Then, for each of the sets where we find an egg, we can then search the two each side of it on the next go, and then either side of that on the go after that, etc. Once we get a miss we stop searching in that direction.

By coincidence, that's exactly the labeling scheme I'm using.

If my goal is to "sink" the battleship by completely covering it, then this does seem like the best strategy. If I only need to know where the ends are, though, it seems like I might be able to do better with something like the following (in parallel across the A-Fs):
if A06 is a hit, then look at A03 and A09. If only one is a hit, then shift left or right appropriately for the next round (e.g. [A02 and A08] or [A04 and A10]), or if they're both hits shift outwards [A02 and A10].

I'm not sure if I'd be better off starting with A03 and A09, or maybe A02 and A10, or A04 and A10, or...

mfb wrote:I am a bit unsure how the numbers 8, 6 and 18 are connected:
A sample is the basic unit? So in a set of 18 samples, you may or may not have 8 consecutive slices with an egg - and if there are less, you don't care?

Sounds like you have the right idea, a sample is the basic unit and they come in independent sets of 18 samples. If there are fewer than 8 consecutive samples with egg, then most likely I've screwed something up and the samples are worthless to me.
Why is it impossible to have 2 eggs there?

Each series of 18 slices comes from a separate block that was sliced. I know that I only put one egg into that block, but when I do the actual slicing, I can't tell exactly where in the block the slices came from relative to the egg (there's a small, somewhat random amount that I lose off the front while getting the slicing set up).
As you have 12 disjoint possible positions for eggs, you need 20 checks to find all possible eggs: For example, you can check position 7 and 12 in each set. If both do not contain an egg, the set does not contain one.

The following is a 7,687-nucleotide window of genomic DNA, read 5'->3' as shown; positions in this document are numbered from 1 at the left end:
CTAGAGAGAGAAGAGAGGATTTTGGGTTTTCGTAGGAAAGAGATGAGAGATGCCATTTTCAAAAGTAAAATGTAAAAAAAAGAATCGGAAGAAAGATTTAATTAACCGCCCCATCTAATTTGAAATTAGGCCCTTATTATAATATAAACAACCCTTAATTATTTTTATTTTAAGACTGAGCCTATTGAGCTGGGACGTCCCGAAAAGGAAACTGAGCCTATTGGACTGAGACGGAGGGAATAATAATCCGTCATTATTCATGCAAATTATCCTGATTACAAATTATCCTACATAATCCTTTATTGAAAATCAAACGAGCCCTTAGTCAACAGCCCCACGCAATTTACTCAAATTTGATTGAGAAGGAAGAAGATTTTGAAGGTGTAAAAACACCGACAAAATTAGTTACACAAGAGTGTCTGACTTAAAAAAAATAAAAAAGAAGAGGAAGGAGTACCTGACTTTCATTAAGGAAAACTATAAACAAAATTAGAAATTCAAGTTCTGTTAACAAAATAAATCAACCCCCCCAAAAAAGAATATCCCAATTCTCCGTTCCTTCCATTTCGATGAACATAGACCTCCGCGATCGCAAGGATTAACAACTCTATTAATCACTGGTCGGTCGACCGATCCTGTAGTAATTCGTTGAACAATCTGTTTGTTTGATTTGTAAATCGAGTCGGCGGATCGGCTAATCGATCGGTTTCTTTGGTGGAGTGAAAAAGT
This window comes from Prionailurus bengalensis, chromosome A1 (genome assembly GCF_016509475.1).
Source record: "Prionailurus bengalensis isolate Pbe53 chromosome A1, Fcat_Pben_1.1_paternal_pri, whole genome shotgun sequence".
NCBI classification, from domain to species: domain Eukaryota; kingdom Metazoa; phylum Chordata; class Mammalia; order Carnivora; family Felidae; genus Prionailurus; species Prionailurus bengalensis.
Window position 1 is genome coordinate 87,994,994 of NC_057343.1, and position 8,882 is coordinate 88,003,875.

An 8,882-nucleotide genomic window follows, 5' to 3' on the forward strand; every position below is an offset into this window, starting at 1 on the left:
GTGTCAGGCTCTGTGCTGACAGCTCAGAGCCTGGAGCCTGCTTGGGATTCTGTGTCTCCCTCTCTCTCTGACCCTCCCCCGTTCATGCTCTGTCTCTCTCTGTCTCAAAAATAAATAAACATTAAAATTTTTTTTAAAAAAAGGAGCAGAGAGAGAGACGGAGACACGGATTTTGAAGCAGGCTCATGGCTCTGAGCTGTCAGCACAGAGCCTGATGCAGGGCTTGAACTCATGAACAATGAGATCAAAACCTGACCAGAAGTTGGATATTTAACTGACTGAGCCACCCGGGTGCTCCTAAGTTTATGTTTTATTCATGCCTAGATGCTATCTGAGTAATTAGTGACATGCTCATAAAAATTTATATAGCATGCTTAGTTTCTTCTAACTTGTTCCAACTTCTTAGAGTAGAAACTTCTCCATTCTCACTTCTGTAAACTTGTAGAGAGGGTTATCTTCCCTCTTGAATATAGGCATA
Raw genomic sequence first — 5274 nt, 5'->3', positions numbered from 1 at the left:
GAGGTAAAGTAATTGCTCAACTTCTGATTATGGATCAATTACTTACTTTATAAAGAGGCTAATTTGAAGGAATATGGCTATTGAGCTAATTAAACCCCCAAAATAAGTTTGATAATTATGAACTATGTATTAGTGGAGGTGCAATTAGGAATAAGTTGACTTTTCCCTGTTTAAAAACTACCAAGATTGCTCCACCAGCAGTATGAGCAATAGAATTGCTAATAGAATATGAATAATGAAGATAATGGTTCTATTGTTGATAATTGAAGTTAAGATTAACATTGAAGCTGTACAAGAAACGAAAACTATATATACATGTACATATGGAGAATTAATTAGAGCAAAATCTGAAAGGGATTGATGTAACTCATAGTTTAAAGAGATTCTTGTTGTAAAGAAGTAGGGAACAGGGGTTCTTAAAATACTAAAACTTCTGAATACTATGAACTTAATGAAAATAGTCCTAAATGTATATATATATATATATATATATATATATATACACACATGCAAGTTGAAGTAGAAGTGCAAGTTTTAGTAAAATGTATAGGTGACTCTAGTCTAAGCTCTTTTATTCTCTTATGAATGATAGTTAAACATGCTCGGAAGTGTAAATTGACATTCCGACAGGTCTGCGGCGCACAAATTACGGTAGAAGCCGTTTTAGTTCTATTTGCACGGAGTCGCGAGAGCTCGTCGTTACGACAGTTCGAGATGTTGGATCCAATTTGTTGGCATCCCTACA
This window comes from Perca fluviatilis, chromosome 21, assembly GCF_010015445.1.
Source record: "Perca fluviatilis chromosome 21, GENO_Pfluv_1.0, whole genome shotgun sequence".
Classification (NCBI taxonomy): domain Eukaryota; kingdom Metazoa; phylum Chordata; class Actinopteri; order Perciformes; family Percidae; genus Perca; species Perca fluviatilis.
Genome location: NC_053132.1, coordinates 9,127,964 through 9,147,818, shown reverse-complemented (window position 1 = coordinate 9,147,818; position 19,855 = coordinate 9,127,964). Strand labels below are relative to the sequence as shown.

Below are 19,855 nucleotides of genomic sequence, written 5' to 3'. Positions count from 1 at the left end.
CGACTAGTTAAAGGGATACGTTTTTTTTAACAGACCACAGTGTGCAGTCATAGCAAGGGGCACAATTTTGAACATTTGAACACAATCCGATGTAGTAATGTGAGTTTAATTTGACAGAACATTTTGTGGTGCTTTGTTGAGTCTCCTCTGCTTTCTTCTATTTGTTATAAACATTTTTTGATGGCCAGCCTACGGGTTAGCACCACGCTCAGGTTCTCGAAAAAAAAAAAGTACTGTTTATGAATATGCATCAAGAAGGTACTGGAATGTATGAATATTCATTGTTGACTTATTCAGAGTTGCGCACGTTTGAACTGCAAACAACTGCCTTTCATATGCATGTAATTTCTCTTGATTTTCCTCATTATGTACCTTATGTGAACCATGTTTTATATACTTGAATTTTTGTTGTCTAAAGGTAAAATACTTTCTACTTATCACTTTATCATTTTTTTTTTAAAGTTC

If you want to find the position and length of each egg candidate, you will need more checks - that is a tricky because of the 10-check-rule: While you do check11+12 for possible egg candidates, you can already check for the positions of known egg candidates. I think a perfect algorithm will need a bit more knowledge: How many egg candidates (slices with eggs) belong to real eggs, and how do failed eggs look like?

Not sure what you mean by "real eggs" and "failed eggs". There aren't any false positives, if that's what you mean. As far as failed eggs, a couple ways I might have screwed up:
• The egg is too close to the start or end of the slices, e.g.: ++++-------------- or -------------+++++
• In processing the egg slices, I messed up one or more intermediate samples, e.g.: ----+++-++++------ or ---+++-+-++-------. I'll need to think really hard about my protocol, and whether or not having a single gap is acceptable, although more than 2 or 3 probably isn't.
• In processing the slices, I messed up one or more of the slices at the edge of the egg: ------+++++-------

Perhaps in the downtime I have while A6,A12,B6,B12,C6,C12,D6,D12,E6, and E12 are running, I'll code up a simulation. If I do it in a way that's not too bad, I may put up the code and see if other people can come up with better picking algorithms.
Ten is approximately infinity (It's very large)
Ten is approximately zero (It's very small)
rflrob

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Re: 1D battleship strategy

>> As far as failed eggs, a couple ways I might have screwed up:
That is what I mean with failed eggs: Positive samples, but not a useful egg. Combining the second and the third point means that you have to test all (or nearly all if 1 gap is acceptable) slices which are part of the egg.
A real egg are 8 slices with egg inside.

>> if A06 is a hit, then look at A03 and A09. If only one is a hit, then shift left or right appropriately for the next round (e.g. [A02 and A08] or [A04 and A10]), or if they're both hits shift outwards [A02 and A10].
That means that you need something like 4 (?) rounds. But there can be better solutions, depending on the number of eggs: Imagine the case of only 1 egg in the 6 sets: If you find the position with the first 10 samples, you can check 8 samples near the hit (2 checks are needed for the remaining possible eggs) at once.
mfb

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Re: 1D battleship strategy

Relative costs matter.

Ie, imagine you have a defective 7 length egg. You could find one end of the egg, then assume the other end is 8 away. But if the egg detection divided by defective rate is cheap compared to wasting time processing a defective egg, then you'd want to confirm both edges of the egg.

Are long eggs a problem? Are unknown long eggs a problem? Ie, is an egg of length 9 a problem? Is it a problem to think that the egg is 8 long, and it is actually 9 long?
One of the painful things about our time is that those who feel certainty are stupid, and those with any imagination and understanding are filled with doubt and indecision - BR

Last edited by JHVH on Fri Oct 23, 4004 BCE 6:17 pm, edited 6 times in total.

Yakk